Aristotle And Locke : A Reflection Of Life, Liberty, And The Pursuit Of Happiness

1639 Words 7 Pages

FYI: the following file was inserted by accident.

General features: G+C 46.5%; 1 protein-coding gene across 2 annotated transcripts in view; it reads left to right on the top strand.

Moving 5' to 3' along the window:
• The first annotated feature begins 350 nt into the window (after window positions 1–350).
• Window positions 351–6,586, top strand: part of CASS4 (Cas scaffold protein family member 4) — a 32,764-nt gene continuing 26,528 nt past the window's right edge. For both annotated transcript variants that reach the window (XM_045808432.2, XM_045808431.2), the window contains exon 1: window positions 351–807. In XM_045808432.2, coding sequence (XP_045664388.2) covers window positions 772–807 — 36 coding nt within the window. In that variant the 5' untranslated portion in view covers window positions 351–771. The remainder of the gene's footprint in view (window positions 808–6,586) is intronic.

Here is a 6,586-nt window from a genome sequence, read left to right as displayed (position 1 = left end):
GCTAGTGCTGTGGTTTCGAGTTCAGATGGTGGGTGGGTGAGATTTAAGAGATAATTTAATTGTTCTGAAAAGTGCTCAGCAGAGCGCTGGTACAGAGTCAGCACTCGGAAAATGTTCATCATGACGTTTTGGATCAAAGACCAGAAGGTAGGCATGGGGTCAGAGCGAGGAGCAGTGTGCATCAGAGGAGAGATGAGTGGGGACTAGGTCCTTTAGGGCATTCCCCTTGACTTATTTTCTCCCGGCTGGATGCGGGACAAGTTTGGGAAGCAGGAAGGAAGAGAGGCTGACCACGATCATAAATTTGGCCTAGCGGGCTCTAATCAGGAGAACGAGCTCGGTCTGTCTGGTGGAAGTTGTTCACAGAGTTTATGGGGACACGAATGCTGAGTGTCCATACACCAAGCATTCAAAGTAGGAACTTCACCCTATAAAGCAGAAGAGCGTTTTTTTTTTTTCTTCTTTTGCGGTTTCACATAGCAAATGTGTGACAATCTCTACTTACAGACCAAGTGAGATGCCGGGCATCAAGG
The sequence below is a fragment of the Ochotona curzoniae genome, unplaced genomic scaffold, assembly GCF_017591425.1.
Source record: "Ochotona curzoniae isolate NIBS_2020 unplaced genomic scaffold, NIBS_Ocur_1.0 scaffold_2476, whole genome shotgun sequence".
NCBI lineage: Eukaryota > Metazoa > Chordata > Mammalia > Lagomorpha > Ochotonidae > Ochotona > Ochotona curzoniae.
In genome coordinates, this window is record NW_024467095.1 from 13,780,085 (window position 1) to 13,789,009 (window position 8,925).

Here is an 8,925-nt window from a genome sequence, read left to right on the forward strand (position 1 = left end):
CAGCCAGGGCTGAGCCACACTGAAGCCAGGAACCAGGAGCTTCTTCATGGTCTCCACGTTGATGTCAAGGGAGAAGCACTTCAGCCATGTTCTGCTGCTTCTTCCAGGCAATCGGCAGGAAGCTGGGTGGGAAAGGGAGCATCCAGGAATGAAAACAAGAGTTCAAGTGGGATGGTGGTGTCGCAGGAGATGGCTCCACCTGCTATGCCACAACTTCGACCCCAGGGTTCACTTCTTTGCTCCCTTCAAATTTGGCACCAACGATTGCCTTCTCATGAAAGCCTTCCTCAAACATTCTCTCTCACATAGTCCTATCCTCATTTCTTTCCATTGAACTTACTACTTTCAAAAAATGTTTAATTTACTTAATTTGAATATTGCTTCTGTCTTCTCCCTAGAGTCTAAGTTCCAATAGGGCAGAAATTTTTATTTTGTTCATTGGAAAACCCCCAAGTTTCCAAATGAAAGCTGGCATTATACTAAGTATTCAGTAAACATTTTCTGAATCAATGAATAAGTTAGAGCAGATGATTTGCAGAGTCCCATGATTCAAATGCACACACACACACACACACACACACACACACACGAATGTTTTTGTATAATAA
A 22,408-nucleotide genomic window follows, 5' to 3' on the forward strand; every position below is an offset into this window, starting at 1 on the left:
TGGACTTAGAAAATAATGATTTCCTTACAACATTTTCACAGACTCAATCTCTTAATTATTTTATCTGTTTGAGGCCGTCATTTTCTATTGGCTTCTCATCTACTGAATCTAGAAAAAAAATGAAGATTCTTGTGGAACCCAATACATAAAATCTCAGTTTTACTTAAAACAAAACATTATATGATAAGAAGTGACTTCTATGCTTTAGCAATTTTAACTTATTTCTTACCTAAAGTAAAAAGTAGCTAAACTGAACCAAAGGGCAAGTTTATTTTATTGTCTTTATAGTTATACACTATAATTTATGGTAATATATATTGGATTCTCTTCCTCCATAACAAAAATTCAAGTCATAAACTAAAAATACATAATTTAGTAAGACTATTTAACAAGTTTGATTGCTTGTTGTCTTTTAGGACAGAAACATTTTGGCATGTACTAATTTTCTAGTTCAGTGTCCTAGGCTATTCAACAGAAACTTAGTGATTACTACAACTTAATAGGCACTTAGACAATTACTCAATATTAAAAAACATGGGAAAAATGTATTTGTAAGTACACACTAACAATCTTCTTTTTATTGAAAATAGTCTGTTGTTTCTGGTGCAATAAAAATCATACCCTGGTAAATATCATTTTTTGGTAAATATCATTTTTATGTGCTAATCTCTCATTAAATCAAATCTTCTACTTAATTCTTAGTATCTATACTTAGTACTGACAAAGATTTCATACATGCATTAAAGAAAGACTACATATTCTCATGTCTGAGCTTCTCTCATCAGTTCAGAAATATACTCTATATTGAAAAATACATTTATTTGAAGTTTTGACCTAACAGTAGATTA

Aristotle and Locke believe that life, liberty, and the pursuit of happiness are products of the system they live in. However, their views on how this structure is organized varies. While Aristotle believes government should have a big role in the citizen’s lives and create happiness amongst it’s people, Locke believes government is necessary, but should only have minimal involvement. Unlike Aristotle, Locke believes all people are citizens and together make up the government. While Aristotle’s regimes are a reflection of the way of life, Locke believes government is not a reflection of the way of life and is formed from society. While Locke never uses the word citizen, he clearly defines what roles, ideas, and values the people should hold in his writing of the Second Treatise. The State of Nature is a key part of Locke’s system and is the idea that all people are equal and free. It requires “a state of equality, wherein all the Power and Jurisdiction is reciprocal, no one having more than another: there being nothing more evident, than that creatures of the same species and rank promiscuously born to all the same advantages of Nature”(4). While they are “free” to do what they want, natural laws prohibit anyone from abusing their powers and using it to harm others. Locke states that all people in a state of nature are in mutual agreement, which in turn makes them all members of a political society. People create government because it gives them essential things that the…

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